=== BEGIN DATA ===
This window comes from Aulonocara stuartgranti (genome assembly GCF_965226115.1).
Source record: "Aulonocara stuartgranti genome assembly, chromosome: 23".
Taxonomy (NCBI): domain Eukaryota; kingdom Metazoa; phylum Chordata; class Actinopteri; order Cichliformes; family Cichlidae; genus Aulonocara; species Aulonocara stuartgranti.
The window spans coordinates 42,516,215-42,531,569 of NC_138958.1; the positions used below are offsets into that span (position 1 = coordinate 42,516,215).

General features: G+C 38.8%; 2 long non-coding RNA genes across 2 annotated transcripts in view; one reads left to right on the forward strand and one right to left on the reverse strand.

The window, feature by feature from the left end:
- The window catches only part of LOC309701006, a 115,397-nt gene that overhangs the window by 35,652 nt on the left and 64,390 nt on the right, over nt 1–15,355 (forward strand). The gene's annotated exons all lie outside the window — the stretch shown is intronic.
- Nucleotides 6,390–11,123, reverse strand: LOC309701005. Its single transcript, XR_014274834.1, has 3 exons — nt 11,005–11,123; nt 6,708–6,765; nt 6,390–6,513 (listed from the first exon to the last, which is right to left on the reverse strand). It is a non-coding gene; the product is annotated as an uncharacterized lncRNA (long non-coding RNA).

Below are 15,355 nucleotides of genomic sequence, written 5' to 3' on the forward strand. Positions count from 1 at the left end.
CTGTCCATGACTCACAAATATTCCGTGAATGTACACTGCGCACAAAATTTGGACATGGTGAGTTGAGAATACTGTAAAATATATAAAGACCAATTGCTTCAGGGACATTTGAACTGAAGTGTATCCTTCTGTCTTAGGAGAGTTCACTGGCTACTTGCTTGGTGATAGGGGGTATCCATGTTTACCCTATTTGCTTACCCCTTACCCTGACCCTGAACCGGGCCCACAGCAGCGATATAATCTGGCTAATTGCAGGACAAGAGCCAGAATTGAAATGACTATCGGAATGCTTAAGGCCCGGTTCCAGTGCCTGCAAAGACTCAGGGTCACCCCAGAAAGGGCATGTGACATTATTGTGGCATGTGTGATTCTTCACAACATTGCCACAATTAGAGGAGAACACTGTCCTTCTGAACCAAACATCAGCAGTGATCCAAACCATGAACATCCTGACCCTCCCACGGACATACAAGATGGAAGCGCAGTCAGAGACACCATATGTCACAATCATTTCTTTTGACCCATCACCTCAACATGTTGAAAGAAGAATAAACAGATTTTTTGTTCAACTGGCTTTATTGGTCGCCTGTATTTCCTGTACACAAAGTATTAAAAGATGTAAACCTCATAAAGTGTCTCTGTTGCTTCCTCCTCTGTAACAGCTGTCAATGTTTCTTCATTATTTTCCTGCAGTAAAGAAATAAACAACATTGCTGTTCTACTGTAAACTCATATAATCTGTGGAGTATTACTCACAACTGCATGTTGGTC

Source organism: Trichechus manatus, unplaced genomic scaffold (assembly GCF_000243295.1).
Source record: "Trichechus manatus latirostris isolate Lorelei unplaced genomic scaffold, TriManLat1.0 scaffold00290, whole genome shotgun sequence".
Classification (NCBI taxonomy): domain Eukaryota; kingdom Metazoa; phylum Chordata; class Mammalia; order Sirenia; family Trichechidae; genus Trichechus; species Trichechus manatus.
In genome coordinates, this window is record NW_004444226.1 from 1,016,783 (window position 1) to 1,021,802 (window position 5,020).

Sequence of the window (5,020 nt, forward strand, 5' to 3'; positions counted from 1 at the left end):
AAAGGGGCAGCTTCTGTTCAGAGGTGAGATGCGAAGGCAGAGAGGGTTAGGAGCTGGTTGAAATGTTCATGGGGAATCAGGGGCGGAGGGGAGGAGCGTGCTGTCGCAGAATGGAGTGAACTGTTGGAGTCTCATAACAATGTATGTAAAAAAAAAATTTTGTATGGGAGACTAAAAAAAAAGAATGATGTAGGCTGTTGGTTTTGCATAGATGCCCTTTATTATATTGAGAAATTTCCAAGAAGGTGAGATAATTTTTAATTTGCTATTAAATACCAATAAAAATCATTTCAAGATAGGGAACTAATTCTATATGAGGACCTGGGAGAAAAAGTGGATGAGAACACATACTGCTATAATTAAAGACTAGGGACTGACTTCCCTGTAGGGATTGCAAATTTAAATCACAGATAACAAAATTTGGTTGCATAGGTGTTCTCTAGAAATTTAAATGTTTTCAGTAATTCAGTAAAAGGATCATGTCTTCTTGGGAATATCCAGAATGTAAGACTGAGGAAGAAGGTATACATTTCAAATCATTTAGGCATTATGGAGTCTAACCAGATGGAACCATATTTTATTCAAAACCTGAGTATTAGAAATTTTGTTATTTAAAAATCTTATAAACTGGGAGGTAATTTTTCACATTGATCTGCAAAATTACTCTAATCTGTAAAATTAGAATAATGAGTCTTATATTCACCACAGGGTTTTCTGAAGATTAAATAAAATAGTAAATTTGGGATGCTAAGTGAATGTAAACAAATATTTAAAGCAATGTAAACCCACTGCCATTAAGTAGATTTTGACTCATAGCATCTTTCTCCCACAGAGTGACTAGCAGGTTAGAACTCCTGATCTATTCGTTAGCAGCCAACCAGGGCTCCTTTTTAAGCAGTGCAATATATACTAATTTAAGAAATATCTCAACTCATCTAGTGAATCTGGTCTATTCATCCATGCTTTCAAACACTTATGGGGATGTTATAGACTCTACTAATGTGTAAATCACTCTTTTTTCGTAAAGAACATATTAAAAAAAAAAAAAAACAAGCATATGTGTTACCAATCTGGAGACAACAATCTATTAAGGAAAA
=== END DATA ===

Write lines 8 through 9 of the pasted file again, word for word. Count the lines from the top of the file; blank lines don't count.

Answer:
- Nucleotides 6,390–11,123, reverse strand: LOC309701005. Its single transcript, XR_014274834.1, has 3 exons — nt 11,005–11,123; nt 6,708–6,765; nt 6,390–6,513 (listed from the first exon to the last, which is right to left on the reverse strand). It is a non-coding gene; the product is annotated as an uncharacterized lncRNA (long non-coding RNA).

Below are 15,355 nucleotides of genomic sequence, written 5' to 3' on the forward strand. Positions count from 1 at the left end.